Libraries manage a considerable amount of inventory comprising printed materials or audio-visual media in their collections. It's obvious that RFID library solutions are an ideal match. Currently, barcode technology has been employed by most libraries for their daily circulation activities.
However, RFID is a more advanced technology, that can store much more data inside its active or passive tags, and the tag does not have to be visible to be read. Instead, it can be even embedded in an item such as in the cardboard of the cover of a book. In addition, the security feature of the RFID tag can be turned on/off without an additional security component attached to the item tracked. An RFID library system can save universities, schools and cities large amounts of time and money as a result of more advanced technology.
How Asset Tracking in Libraries is Different
The inventory of libraries differs from those of retail outlets or warehouses since the tags attached to the products are thrown away after the sales in retail stores. However, the books or other materials of a library are checked in and checked out several times. This makes the use of RFID in libraries more useful than in many other industries because the same RFID tag is used many times.
The Logistics of RFID in Libraries
A typical library usually carries out the following book processing activities:
Check-in of items: this activity concerns receipt of returned items. After an item is returned by a patron, it must be confirmed by the library information system that the item is available for future check-out.
Check-out of items: through this activity, it must be verified by the library information system that the item is borrowed by a certain patron, and will be returned later. The date of return is also visible through the library information system.
Prevent thefts: during the check-out and after the check-in of items, the security bit (feature) must be turned off/on, respectively, to prevent thefts. In case, of a theft attempt, the security gates warn the library staff.
Shelving returned items: first, the received items should be sorted based on their shelf address for convenience and time saving. Then, these must be shelved to the predetermined address, so that a patron can find it for check-out.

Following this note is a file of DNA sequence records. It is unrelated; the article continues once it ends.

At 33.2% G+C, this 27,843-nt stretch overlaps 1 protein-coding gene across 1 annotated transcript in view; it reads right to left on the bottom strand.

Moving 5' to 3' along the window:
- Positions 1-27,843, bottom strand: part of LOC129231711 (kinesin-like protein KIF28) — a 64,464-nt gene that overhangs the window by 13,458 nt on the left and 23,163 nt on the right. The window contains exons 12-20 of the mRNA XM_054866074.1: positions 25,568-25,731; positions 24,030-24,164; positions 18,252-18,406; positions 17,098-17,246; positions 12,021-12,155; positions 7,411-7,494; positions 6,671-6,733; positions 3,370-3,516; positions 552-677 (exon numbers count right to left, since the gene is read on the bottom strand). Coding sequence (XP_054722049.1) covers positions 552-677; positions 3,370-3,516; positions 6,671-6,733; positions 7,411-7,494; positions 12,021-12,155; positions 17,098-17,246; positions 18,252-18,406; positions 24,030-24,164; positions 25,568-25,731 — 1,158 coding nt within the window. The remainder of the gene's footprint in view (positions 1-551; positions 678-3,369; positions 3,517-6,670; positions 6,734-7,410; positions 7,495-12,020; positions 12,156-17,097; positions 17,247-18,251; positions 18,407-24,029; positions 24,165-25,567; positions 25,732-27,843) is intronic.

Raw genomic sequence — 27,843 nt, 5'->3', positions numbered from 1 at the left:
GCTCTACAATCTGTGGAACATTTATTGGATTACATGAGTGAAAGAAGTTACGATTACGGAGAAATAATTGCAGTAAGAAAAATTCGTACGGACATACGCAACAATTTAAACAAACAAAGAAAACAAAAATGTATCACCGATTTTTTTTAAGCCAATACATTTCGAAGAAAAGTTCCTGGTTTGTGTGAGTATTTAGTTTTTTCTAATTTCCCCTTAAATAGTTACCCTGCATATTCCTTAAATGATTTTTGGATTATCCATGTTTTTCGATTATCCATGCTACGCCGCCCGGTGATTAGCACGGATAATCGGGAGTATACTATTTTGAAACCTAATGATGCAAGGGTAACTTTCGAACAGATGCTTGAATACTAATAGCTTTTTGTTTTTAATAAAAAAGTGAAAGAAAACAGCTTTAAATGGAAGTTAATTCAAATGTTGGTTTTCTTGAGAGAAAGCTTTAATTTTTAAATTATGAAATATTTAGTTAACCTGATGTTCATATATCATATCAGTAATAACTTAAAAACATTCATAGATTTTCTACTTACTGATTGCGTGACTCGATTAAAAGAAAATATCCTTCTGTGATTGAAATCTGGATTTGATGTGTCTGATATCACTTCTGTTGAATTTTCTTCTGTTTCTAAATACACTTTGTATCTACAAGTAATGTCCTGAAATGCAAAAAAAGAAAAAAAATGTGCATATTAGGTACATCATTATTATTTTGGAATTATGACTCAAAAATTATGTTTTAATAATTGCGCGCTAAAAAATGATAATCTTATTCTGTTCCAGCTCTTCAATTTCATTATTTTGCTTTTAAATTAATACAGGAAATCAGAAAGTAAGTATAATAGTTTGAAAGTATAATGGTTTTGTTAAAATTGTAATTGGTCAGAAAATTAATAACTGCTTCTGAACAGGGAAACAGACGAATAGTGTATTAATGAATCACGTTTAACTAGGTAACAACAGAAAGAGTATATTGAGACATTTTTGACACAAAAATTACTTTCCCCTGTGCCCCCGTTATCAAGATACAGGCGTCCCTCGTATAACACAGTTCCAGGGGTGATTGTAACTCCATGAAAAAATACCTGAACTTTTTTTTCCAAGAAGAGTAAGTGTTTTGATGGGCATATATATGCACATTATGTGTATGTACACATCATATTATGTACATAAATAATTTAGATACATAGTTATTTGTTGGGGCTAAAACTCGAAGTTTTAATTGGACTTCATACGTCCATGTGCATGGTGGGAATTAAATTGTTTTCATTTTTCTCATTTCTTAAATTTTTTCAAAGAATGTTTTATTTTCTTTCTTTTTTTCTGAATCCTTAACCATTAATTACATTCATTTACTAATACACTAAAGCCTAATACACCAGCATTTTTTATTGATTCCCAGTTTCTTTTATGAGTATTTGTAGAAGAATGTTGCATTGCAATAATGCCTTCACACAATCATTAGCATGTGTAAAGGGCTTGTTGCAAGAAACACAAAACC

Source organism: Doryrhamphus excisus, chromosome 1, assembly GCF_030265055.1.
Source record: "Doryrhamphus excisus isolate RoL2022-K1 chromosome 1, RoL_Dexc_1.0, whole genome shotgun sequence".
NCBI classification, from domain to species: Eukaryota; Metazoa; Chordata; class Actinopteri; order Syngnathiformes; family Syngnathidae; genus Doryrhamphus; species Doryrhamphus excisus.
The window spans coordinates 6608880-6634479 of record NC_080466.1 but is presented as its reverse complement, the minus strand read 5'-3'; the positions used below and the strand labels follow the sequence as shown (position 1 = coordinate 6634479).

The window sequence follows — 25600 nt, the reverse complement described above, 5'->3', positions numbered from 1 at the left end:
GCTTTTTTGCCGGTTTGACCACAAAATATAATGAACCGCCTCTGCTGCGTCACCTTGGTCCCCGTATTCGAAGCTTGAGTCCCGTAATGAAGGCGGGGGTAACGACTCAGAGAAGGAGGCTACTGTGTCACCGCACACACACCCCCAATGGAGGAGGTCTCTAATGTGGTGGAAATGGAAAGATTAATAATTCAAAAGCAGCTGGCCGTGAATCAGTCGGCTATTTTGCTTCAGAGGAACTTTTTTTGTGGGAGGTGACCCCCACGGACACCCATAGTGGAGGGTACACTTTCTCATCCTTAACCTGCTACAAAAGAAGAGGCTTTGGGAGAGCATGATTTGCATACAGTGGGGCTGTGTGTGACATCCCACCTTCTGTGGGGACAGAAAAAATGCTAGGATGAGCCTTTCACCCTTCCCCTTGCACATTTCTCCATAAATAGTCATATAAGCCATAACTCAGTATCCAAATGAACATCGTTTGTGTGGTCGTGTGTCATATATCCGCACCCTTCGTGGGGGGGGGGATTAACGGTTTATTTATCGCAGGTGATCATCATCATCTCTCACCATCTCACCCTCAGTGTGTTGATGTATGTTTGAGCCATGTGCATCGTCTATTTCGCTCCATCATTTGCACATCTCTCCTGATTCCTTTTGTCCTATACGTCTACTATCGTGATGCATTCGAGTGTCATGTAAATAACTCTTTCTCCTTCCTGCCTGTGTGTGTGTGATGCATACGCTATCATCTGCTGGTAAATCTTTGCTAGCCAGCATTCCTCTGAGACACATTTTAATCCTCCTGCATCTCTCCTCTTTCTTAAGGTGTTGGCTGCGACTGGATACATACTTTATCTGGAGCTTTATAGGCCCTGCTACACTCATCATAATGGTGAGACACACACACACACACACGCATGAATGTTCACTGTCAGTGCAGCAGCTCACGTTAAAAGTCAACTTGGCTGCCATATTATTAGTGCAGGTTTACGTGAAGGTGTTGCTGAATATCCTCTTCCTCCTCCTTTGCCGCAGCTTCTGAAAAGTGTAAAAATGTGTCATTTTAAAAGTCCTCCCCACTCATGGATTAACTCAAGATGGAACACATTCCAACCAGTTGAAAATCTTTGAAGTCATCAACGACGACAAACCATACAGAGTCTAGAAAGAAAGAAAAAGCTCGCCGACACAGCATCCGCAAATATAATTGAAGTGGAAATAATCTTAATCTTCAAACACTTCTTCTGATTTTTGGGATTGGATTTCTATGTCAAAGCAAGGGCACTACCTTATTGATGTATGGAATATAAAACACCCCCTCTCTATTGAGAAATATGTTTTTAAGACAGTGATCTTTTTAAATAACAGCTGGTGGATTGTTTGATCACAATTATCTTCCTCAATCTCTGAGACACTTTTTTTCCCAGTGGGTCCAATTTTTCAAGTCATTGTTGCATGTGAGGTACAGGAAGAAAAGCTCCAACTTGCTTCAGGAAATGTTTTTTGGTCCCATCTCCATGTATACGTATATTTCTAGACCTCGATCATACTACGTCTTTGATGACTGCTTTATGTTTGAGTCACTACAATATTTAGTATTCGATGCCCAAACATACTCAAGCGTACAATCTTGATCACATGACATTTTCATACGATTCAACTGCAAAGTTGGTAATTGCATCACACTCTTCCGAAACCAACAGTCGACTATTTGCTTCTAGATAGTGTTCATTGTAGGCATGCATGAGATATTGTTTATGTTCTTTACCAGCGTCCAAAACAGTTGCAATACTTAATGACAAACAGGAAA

Inventory check and counting: a conventional library counts the items in its collection usually once a year, to determine any missing items. Since the barcode tags are located inside of the books, this is a time-consuming and labor-intensive task.
Inter-library loan service (ILL): this is a service whereby a user of one library can borrow books or receive photocopies of documents that are owned by another library.
Classification and cataloging new items: the items that were purchased must be cataloged. In other words, it must be assigned a unique ID number and its required information must be defined inside the library information system. In addition, the new items must be tagged so that its unique ID number can be recalled during check-out and check-in.
Shelving returned items, check-in and check-out tasks are frequently repeated on a daily basis. Based on the size of the collection and the number of patrons, these tasks usually require large amount of labor time.
In addition, inventory counting activity is usually implemented once or a few times in a year. Since the barcode tags are usually located inside of the items, library staff must take the item out of the shelves to read the tag attached. When the collection size is large, this becomes a time-consuming activity. Therefore, the activities mentioned above are labor intensive, and they hold a huge opportunity of improvement.
A Benefit Analysis of RFID Library Solutions
The cost savings are provided in terms of labor and theft/missing items. Waiting times of patrons are also reduced using the RFID in the libraries.
- Labor time savings. 24 libraries located in California, USA, reported that there are time savings in staff assisted check-in and check-out activities. Nevertheless, inventory counting is a time-consuming task of the library staff. With the help of RFID tags and portable readers several items on the shelves can be scanned and identified simultaneously.
- Moreover, some libraries implemented self-check-in and self-check-out by purchasing additional equipment, such as City University of Hong Kong Library. Based on this practice, the library could provide round- the-clock book circulation services to the patrons, and the staff is relieved of the routine circulation activities. This enhances the library staff to work for more user-oriented and value-added services.
- Savings by decreased theft and missing items. Installation of RFID security gates will possibly decrease item thefts through the libraries. The value of retained items due to theft prevention provides savings to the library. With the help of this technology, missing items within the library can be more easily found and excess purchasing of these items can be prevented. This provides some savings to the library.
- Savings by reduced waiting times. During busy periods of the libraries, patrons accumulate through the waiting lines, in front of the circulation desk. Since the check-in and check-out activities are faster by means of RFID, waiting times of the patrons through the lines can be decreased. Since this factor cannot be quantified, it is not included in the cost–benefit model.
It is interesting to note that not only do RFID library solutions provide the benefits of decreased costs but also the benefit of increased flexibility. With RFID libraries, patrons can enjoy checking out and returning books at any time. This is just one new way that RFID is improving libraries, we look forward to seeing what other solutions are to come.